If there is any ambition in life that might rise above any other ambition as being the greatest one we could hold, I would say that being a person of love would be the highest. In the Bible we are given as the greatest commandment that of love. It comes in two passages.
"Love the Lord your God with all your heart, with all your mind, and with all your strength" (Deuteronomy 6:5). Jesus called this the greatest commandment. He said there was a second commandment like it. "You shall love your neighbor as yourself" (Leviticus 18:19). So, how are we commanded to love God and others? With all of our heart, mind, and strength. This encompasses the whole person in every thought, feeling, and action. But there is a problem with these commandments. Perhaps you've never thought in terms of there being a problem with these commands, but there is. And it's a significant one that we often miss because we think of these as the greatest. Look carefully at Deuteronomy 6:5. "You shall Love the Lord your God with all YOUR heart, and all YOUR mind, and all YOUR strength." Perhaps you've noticed it by now. The emphasis is on loving from within ourselves. But we have a problem with ourselves, namely, ourselves. The standard of behavior for this passage is us. What does the Bible say about our hearts, mind, and strength? Take a look.
Regarding our hearts, Jeremiah 17:9 tells us that our hearts are "Deceitfully wicked above all else, who can know it?" Our minds are equally corrupt. "The mind set on the flesh is death" (Romans 8:6). Even our strength is a problem. "My strength fails because of my iniquity" (Psalm 31:10). The Apostle Paul tells us in Ephesians 4:22 that our whole self is corrupt. Now, with this in mind go back and quote Deuteronomy 6:5. "You shall love the Lord your God with all of your wicked heart, with all your deathly mind, and with all of your sinful strength." That doesn't sound too good, does it?
But there is another commandment about love that we often forget that gives us a hope that our love for God and others can be something more pure. It's found in John 13:34. Jesus said, "A new commandment I give you, love one another as I have loved you."
Now, to be honest, most of us gloss over that passage thinking that it's essentially the same as Leviticus 18:19 about loving your neighbor as yourself. But, in fact, its very different. Leviticus 18:19 has "us" as the standard of behavior. But look carefully at John 13:34. The standard is Jesus. "Love one another as "I" [Jesus] have loved you." This is why this commandment was new. The Jews had never heard this before. The standard of behavior was Jesus.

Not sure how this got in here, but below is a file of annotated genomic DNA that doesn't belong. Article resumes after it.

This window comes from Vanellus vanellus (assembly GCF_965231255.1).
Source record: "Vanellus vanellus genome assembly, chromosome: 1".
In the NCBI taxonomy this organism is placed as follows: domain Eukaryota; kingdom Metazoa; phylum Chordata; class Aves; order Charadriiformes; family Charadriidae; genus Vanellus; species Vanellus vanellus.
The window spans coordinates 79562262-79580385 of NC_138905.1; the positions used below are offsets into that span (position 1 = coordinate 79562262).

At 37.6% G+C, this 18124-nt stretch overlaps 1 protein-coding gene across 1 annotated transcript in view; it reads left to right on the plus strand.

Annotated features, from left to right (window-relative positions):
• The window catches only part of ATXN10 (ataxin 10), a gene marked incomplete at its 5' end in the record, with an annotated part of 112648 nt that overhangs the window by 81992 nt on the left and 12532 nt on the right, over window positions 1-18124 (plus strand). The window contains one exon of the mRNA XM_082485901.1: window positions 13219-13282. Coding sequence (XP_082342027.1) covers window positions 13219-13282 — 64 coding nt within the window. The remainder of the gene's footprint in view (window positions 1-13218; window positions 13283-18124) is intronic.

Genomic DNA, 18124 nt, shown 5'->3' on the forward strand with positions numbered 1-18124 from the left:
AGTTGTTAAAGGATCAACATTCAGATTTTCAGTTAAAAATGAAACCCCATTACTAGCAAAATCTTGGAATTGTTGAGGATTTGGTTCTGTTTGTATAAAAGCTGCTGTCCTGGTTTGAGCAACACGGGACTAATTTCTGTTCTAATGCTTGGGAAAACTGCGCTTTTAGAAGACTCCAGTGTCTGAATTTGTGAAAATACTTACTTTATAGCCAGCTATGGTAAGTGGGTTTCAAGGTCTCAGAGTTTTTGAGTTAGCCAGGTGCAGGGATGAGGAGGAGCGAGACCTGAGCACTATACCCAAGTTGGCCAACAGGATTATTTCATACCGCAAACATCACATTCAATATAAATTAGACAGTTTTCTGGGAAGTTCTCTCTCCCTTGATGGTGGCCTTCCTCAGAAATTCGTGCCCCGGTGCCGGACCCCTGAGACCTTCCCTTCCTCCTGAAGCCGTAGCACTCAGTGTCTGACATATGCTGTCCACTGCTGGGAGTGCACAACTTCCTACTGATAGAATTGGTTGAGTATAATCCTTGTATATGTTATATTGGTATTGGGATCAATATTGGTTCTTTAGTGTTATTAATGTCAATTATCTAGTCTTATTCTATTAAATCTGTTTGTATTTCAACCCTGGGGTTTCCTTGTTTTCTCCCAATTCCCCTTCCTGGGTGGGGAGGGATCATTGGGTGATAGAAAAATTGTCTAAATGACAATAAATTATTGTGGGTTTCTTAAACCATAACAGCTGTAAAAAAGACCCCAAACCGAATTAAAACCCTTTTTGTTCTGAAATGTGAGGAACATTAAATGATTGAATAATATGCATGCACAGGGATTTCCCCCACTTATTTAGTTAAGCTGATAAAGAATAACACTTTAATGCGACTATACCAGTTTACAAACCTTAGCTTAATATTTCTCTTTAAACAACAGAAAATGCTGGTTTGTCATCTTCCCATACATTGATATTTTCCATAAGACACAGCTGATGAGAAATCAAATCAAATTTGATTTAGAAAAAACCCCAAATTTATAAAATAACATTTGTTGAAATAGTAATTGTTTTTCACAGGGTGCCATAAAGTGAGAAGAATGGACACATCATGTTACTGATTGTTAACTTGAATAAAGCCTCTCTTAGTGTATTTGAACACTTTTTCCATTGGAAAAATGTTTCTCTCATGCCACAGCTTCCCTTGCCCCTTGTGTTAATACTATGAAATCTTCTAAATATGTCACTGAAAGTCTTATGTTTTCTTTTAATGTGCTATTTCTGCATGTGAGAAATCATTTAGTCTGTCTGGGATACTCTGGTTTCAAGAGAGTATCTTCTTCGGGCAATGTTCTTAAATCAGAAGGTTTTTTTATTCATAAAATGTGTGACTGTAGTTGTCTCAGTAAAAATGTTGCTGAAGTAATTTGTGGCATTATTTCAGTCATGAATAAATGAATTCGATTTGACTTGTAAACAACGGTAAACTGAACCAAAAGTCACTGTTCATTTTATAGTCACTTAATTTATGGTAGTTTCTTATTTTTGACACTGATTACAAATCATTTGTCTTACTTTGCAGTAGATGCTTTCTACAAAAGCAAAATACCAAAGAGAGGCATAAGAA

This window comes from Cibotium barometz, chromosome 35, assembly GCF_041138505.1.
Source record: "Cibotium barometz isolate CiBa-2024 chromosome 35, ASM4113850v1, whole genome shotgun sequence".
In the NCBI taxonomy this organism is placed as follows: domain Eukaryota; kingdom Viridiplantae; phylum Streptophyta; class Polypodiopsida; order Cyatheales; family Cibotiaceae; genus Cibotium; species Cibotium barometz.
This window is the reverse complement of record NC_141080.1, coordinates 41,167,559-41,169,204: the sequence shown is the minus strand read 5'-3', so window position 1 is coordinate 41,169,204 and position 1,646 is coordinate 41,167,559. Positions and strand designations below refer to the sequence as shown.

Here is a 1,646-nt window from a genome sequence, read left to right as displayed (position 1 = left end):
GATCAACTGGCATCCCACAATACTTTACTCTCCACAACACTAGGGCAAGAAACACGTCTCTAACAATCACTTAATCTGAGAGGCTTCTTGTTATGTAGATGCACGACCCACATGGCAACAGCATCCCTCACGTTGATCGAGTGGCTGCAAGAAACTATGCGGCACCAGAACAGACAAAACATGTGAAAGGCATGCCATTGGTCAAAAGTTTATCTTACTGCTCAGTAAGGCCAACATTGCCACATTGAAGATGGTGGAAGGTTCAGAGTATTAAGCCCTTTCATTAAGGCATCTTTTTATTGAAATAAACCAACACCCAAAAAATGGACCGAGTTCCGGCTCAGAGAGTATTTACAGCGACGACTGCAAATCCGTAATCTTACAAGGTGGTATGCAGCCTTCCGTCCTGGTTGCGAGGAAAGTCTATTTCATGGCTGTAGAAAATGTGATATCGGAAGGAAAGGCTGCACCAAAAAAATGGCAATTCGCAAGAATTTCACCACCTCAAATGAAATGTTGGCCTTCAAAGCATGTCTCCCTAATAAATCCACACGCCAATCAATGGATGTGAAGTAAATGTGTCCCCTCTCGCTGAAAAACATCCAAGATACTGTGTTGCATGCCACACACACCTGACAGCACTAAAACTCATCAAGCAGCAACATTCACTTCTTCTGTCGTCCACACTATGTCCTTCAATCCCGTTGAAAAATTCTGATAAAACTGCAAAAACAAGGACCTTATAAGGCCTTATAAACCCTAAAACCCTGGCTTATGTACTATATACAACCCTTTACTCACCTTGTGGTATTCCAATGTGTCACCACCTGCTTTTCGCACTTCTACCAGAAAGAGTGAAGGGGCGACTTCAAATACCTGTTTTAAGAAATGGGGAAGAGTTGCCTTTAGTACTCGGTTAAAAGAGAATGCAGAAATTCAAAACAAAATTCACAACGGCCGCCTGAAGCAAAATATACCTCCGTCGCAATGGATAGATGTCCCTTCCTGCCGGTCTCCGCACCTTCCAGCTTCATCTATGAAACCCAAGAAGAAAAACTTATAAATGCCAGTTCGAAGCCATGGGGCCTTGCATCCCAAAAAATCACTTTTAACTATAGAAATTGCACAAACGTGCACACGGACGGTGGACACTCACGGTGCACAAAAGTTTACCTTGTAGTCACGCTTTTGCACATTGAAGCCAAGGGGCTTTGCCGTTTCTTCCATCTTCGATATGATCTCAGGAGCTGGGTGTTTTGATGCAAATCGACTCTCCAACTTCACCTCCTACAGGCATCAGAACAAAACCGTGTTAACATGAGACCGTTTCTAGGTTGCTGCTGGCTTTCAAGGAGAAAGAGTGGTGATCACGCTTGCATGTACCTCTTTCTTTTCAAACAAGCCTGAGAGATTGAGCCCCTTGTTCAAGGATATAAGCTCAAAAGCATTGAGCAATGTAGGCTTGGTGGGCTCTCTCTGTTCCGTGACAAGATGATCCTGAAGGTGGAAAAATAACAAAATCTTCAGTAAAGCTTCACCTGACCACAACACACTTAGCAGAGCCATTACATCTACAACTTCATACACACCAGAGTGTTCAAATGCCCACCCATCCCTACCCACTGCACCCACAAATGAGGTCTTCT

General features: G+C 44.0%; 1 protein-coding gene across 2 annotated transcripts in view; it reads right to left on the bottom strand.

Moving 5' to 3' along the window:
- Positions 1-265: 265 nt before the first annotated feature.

Taking this to the next level we should ask the question, "If we are made in the image of God and are designed to be like Jesus, then what does that love for God look like? How did God love us?" He loved us with all of his heart, his mind, and his strength. Consider: He loved us with his heart. In I Corinthians 5 we are told that God has reconciled us to himself through his son. That word, "Reconciled" in Greek is a purely financial term. It's literal meaning is, "An exchange of equal value." Did you catch that? God values you and I at no greater or less value than he values his own sinless son. That is staggering. God values us as if we are of equal value to his son.
He also loves us with his mind. For those who are in Christ, God's thoughts toward us are always good and always of peace. Because of Jesus' death for us on the cross and his resurrection, God holds no sin against us. He is at peace with us.
He also loves us with all of his strength. Nothing best illustrates this than Jesus pouring out all of his strength on the cross for our sins. There is no greater expression of God's love toward us.
Boiling this all down to a practical level, I have made the decision that I want to be a man of love. I've known a few people in my life of whom I could say, "That's a person of love." It is a rare thing. I'm not there yet, but I want to get there. I want to be a man of love.
If we want to truly be people of love, then there are three things we need to see that accomplished in our lives. First, we need to have the heart of God. Second, we need to have the mind of God. And third, we need to have the strength of God. In fact, if you are a Christian, you already have all three of these things at your disposal. You have God's heart. Psalm 73:26 tells us that, "God is the strength of my heart." The Lord can occupy our innermost emotions and their expression.
We already have God's mind. Paul said in I Corinthians 2:16, "We have the mind of Christ." Imagine the weight of this. We can, as someone has once said, think God's thoughts after him. We don't have to wonder what God thinks about something. Through his Holy Spirit inside of us we can known immediately what God thinks.
We also have God's strength. Remember that famous passage in Philippians 4:13, "I can do all things through Christ who strengthens me." A better translation might be, "I can endure all things through Christ who strengthens me." Consider what Jesus endured for our sakes when he was crucified for us. If such a horrible thing was endured by Jesus for us, and Jesus promised that we would be able to do even greater things (John 14:12), then imagine what we could endure for his sake. Perhaps you've never thought of John 14:12 that way before. Most people think of it in terms of the miraculous. Jesus did great miracles and if we have enough faith we will do greater miracles than he did. But who says that passage refers to the miraculous? Does it not equally apply to his suffering and love? And how much love do you want in your life? Love is pale without suffering.
What kind of person do you want to be? I want to be a person of love. And God has already given us everything we need to become just that.